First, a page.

Submitted to: Journal of Animal Science
Publication Type: Peer Reviewed Journal
Publication Acceptance Date: January 29, 1996
Publication Date: N/A
Interpretive Summary: Increased frequency of twinning can increase economic efficiency of beef cattle. The frequency of twinning in a herd selected for twinning at the U.S. Meat Animal Research Center has increased to nearly 30% as compared to rates of about 1% in most breeds of beef cattle. One reason for the effectiveness of selection has been the use of repeated measures of ovulation numbers in heifers before being bred for the first time. The small estimates of heritability for both ovulation rate and twinning rate suggested that dominance effects may be important. The results of analyses of measures of ovulation and twinning rates, however, indicate that dominance effects are not important for ovulation rate. Thus, crosses among independent lines selected for ovulation rate would not be expected to express heterosis for ovulation rate. The results for twinning rate which is a product of ovulation rate, conception rate, and survival rate are ambiguous although the analyses of first parity twinning rates suggest there may be dominance effects involved which could be due to dominance for conception rate and(or) embryo survival. If that is true, crosses of lines selected independently for twinning rate would be expected to express heterosis for twinning rate.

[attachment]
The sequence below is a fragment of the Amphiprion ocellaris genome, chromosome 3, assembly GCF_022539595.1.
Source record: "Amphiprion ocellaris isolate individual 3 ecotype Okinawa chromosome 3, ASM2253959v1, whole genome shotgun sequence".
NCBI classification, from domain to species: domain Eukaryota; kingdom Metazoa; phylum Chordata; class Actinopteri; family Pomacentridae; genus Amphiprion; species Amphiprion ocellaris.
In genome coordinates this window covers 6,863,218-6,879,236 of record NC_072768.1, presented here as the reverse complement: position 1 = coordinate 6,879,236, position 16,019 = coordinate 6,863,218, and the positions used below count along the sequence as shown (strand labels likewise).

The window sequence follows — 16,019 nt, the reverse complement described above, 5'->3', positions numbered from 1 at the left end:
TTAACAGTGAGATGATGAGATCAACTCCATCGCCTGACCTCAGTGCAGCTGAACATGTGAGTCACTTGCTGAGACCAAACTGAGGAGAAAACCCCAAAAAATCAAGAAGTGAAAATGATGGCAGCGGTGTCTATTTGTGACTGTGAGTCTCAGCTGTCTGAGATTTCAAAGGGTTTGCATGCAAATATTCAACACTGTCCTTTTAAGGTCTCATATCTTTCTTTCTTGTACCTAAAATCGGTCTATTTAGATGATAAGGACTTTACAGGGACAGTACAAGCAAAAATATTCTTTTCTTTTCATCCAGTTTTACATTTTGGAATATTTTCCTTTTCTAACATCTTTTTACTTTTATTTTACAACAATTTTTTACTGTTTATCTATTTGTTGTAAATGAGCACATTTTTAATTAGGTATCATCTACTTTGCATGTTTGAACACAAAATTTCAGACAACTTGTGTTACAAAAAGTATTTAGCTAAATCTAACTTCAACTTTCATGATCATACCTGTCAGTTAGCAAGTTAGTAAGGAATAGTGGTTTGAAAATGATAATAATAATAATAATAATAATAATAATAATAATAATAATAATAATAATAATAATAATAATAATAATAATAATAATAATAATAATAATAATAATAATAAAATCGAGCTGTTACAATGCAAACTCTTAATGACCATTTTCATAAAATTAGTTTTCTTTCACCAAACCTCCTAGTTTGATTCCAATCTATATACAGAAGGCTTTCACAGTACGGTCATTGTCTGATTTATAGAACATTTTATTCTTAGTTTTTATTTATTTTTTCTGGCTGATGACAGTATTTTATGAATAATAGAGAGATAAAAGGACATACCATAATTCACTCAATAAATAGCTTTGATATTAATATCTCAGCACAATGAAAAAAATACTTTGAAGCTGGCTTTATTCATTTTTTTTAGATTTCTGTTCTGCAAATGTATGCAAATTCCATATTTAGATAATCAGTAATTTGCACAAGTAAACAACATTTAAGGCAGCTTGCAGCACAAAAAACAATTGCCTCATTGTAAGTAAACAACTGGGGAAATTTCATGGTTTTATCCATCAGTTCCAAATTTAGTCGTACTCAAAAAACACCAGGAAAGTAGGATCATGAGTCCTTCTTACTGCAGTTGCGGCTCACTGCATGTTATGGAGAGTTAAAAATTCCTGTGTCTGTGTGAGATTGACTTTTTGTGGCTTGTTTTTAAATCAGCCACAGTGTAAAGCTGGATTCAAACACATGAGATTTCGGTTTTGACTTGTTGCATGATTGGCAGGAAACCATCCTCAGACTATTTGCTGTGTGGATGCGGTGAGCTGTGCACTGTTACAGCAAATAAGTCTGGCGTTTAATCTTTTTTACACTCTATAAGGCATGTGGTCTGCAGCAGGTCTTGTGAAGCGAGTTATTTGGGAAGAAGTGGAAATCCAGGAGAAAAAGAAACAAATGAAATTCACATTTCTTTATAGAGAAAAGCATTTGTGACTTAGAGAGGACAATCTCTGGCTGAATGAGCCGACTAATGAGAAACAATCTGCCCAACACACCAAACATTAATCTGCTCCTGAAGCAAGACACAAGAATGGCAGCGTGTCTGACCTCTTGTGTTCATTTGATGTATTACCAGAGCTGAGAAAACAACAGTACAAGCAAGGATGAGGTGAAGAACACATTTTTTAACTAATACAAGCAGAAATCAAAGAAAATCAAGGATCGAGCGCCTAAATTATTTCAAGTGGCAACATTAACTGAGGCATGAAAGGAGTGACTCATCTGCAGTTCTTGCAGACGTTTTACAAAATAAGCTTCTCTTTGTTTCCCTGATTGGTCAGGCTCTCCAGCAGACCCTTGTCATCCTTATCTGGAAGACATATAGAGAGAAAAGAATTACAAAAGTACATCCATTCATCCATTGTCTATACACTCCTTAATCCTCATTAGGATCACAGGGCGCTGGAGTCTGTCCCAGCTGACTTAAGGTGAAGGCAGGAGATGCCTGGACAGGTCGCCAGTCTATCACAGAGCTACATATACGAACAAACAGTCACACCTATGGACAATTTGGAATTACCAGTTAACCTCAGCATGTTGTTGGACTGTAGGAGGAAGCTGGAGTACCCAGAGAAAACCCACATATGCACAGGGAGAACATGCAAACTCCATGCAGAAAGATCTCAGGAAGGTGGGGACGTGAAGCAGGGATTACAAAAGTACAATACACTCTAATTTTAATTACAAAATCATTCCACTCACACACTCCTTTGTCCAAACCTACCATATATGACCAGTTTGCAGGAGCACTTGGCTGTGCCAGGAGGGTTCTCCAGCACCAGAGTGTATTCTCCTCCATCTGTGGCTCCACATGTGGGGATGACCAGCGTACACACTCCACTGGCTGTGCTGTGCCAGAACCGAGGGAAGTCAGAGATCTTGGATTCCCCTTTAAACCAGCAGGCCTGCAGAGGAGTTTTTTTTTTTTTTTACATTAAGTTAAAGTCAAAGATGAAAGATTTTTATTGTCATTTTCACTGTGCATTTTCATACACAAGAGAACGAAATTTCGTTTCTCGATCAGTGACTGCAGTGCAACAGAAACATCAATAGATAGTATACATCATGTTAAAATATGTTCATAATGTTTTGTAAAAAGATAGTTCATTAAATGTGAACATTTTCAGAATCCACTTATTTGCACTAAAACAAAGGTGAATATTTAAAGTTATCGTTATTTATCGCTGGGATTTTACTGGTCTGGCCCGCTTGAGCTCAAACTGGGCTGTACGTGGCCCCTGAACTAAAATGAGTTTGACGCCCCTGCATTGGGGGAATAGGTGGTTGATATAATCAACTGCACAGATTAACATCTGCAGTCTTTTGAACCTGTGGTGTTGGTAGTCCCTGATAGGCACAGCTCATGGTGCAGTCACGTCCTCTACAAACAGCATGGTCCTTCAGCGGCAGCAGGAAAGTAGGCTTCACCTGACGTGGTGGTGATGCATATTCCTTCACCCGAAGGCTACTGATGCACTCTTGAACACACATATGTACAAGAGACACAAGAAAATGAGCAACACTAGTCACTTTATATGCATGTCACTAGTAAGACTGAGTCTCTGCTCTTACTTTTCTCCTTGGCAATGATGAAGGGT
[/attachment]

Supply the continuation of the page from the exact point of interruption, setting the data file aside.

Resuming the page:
Estimates of variances due to additive and dominance genetic and permanent and temporary environmental effects were obtained for ovulation and twinning rates from a composite population selected for twinning rate. Measures of ovulation rate after 11 months of age on 2,317 heifers with a total of 19,209 measures were used. Twinning measures were on 1,522 first parity cows, 1,311 later parity cows with a total of 3,571 measures, and 1,704 all parity cows with 5,100 measures. Models included fixed effects of year-season-age at calving for twinning, and year-season of birth, age in months and calendar month of measurement for ovulation rate. Four analyses were done for each sample; combinations of models with and without dominance effects and with and without covariates for 7 foundation groups. Various samples of data were analyzed. Variance components as fractions of phenotypic variance for combined analysis of ovulation rate measures were .076, .045, and .000 for additive, dominance, and permanent environmental effects with no groups in the model and .069, .050, and .000 with groups in the model. For sums of 8 measures, the estimates were .287 and .000 for additive and dominance effects with groups in the model and .316 and .000 with groups ignored. For twinning rate for first parity, estimates were .126 and .209 for additive and dominance effects and for later parities were .045 and .035 for models including foundation group effects. The results suggest lack of dominance effects in expression of ovulation rate and the possibility of dominance effects for embryo and(or) fetal survival or conception rate because twinning rate is the product of ovulation, conception and embryo and(or) fetal survival rates.